Polarizing artists Andy Warhol and Jean-Michel Basquiat offer a visceral take on the Eucharist. Rather than juice and wafers, here’s a punching bag.
In the 1983 art collaboration of Andy Warhol and Jean-Michel Basquiat, the Ten Punching Bags art installation includes ten Jesus-painted punching bags with foul language bearing the repeated word “JUDGE.” This Thursday of Mysteries of Holy Week, I invite you into an artful meditation of Jesus—our beloved Passover punching bag.
Artful multiplicity opens us to account for Jesus with a fresh lens. We see Andy Warhol and Jon Michel-Basquiat two artists marry their distinct languages and styles in Ten Punching Bags. Warhol characteristically applies celebrity Jesus on the irreverence of a punching bag. Jon Michel-Basquiat distinctively references Leonardo Da Vinci’s Jesus in The Last Supper (1495-1498). Could these artists be highlighting a moment in the life of Jesus at the Last Supper for today’s audience?
They seem to invite us to judge a Jesus moment: Jesus’ refusal to withhold himself (his Eucharist, his body) from his enemy. He takes the 1, 2, punch over his last meal with friends.
How’s that for judgment?
The Passover Punching Bag
Historically the church observes two moments on Thursday as part of Holy Week leading up to the resurrection: Jesus washing his disciples’ feet and introducing the Eucharist at The Last Supper. As Jesus and his closest twelve men observe the Jewish Passover, the scriptures tell us Jesus knew his betrayer’s identity. Nevertheless, Jesus washes his betrayer’s feet with the rest of his beloved friends:
Now before the Feast of the Passover, when Jesus knew that his hour had come to depart out of this world to the Father, having loved his own who were in the world, he loved them to the end.
During supper, when the devil had already put it into the heart of Judas Iscariot, Simon’s son, to betray him, Jesus, knowing that the Father had given all things into his hands, and that he had come from God and was going back to God, rose from supper.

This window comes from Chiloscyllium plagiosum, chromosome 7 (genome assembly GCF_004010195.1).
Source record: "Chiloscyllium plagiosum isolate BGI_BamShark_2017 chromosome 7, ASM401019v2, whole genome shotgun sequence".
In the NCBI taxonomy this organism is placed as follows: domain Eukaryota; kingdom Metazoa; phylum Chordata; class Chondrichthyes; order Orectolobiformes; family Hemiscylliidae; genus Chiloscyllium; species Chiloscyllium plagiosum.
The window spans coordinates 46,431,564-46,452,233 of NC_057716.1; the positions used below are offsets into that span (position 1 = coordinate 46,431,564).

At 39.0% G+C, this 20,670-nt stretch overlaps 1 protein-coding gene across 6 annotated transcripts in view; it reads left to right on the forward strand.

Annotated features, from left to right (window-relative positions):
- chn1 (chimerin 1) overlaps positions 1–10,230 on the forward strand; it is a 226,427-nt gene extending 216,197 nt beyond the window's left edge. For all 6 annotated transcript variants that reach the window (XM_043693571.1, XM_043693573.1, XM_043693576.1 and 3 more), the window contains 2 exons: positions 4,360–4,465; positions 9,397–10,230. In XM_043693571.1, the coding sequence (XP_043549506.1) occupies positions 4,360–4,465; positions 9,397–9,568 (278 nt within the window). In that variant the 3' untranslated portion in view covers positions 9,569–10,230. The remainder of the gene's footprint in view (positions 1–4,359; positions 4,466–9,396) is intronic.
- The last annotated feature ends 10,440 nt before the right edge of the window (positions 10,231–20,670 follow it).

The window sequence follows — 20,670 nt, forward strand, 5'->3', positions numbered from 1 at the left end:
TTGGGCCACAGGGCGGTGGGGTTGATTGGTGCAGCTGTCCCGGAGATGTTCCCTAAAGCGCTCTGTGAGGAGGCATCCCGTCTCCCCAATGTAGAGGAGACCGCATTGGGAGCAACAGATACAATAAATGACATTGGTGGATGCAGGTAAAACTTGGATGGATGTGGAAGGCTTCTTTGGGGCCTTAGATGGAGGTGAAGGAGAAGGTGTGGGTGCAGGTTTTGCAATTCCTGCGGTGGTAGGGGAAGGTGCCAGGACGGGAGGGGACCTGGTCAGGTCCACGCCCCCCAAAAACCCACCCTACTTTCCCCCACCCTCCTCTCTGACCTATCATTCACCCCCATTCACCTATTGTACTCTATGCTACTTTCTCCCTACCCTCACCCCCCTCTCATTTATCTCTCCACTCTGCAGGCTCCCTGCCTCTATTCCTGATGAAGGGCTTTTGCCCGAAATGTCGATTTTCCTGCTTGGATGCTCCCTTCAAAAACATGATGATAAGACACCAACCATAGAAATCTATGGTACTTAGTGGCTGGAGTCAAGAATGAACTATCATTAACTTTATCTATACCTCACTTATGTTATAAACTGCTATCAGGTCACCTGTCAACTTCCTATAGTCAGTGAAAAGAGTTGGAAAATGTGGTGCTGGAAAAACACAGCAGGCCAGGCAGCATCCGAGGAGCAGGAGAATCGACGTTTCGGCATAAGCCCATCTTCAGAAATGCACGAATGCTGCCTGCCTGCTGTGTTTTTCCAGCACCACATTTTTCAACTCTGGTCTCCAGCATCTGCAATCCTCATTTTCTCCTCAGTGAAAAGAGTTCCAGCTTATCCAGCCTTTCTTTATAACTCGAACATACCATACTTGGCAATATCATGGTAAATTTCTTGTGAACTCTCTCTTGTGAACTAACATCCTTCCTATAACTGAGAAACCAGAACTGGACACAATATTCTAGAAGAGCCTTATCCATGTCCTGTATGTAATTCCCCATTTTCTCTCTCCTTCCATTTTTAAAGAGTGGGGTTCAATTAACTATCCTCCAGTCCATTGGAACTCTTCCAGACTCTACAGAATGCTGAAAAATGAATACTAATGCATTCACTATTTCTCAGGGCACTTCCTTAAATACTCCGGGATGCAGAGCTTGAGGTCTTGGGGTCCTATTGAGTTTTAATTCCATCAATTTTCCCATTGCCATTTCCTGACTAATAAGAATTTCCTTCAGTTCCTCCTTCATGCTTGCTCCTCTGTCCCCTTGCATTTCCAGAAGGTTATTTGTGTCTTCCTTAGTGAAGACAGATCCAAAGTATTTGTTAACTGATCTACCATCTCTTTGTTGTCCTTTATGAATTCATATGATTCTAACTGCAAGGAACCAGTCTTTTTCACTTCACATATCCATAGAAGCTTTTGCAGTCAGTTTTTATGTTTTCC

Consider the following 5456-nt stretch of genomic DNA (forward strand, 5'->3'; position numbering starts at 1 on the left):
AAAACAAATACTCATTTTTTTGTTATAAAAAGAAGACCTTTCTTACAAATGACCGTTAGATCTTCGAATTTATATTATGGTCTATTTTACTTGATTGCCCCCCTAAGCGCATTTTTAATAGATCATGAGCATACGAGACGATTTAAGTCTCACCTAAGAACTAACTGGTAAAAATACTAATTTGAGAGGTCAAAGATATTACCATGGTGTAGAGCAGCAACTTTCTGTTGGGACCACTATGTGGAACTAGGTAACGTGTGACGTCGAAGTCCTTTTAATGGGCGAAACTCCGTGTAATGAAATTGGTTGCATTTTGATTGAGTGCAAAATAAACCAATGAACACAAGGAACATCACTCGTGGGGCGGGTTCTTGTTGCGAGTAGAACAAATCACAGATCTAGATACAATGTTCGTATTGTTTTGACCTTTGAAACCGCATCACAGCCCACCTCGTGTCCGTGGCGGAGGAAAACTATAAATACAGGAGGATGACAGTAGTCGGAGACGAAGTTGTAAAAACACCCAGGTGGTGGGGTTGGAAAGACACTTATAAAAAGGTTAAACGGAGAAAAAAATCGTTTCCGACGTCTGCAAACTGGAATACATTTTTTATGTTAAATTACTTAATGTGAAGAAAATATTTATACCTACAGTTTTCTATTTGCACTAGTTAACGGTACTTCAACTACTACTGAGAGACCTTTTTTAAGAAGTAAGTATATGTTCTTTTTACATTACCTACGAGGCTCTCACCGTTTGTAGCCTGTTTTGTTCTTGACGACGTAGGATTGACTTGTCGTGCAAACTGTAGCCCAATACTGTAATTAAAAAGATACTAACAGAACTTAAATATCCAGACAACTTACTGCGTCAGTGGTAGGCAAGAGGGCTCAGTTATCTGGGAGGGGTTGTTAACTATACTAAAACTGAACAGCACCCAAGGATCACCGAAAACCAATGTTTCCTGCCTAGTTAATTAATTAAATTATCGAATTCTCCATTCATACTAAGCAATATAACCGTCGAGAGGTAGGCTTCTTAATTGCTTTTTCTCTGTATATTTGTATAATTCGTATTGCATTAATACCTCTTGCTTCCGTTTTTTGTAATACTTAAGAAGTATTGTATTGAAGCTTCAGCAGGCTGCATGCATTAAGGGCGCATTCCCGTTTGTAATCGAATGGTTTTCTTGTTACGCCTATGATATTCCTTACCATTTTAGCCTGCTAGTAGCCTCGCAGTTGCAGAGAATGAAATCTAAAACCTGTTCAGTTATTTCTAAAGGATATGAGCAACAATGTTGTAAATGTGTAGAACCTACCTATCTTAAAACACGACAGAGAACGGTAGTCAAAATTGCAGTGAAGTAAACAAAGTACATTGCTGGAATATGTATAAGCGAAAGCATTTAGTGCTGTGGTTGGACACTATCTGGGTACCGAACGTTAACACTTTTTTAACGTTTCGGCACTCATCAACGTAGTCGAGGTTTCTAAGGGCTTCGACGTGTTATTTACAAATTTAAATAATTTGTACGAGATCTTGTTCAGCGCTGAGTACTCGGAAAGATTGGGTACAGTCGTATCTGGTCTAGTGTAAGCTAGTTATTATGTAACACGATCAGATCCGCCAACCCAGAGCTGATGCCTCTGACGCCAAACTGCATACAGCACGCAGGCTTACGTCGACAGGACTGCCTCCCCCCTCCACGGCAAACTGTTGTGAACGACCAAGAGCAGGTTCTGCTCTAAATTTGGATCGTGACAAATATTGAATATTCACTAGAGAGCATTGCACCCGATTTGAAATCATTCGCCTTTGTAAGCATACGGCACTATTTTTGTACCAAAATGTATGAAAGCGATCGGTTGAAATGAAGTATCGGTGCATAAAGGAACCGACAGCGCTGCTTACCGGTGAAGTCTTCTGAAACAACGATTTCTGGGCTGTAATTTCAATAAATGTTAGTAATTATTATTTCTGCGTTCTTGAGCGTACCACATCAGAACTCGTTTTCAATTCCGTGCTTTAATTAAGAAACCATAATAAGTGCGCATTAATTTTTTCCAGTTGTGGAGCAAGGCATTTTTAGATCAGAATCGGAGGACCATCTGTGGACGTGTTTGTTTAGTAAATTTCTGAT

He laid aside his outer garments, and taking a towel, tied it around his waist. Then he poured water into a basin and began to wash the disciples’ feet and to wipe them with the towel that was wrapped around him. John 13:1-5
Jesus knew Judas had misjudged his messiah. Nevertheless, Jesus takes Judas’ conspiring feet into his hands and washes them. Jesus breaks bread (his body) into hands soon to trade silver for the living Eucharist himself.
He invites his followers to break the bread, to engage with his body with unmistakable directness. Therefore, He presents himself as their meal and their servant-cleansing foot bath.
Poised To Punch
Known as a celebrity exploiter, Andy Warhol offers Jesus to be judged with the violence of our fists. Warhol positions us as the abuser. One word commands us to judge Jesus. On each Jesus-punching bag is the word “judge,” making “the verb (noun?) unmistakable, but it’s sketchy what or who is doing the judging” (Lissa Brennan, Pittsburgh City Paper). Perhaps, somewhere in the subtext, we can observe Warhol’s play. The infamous exploiting artist turns the table on us—who are we to judge this man? Or, what kind of man passes judgment on his betrayer with a meal of atonement?
10 Punching Bags
Regardless of intent, Ten Punching Bags begs the significance of ten. And whether or not these two artists allude to the biblical significance of ten, humor me for ten.
As it turns out, “The Passover lamb was to be sacrificed on the 10th day of the first month (Ex 12:3) which was symbolic of the true Passover Lamb” (Patheos). On Passover, two artists show us the nature of this judge—a judge who takes on punishment. John the Baptist prophesied the Messiah’s choice: “Behold, the Lamb of God, who takes away the sin of the world” (John 1:29). The judge wears the identity of a lamb.
Jesus’ ancestors observed their first Passover in Genesis, and God consequently punished Egypt for refusing to release His beloved people. Ten plagues reflected the completeness of God’s judgment, and a future lamb would take on such complete judgment. In real time Jesus would serve himself as humanity’s Passover lamb.
With each Jesus-covered punching bag, we can imagine Jesus atoning for every broken covenant commandment.
Who is this man who would break bread with us? The only one who could take the punch.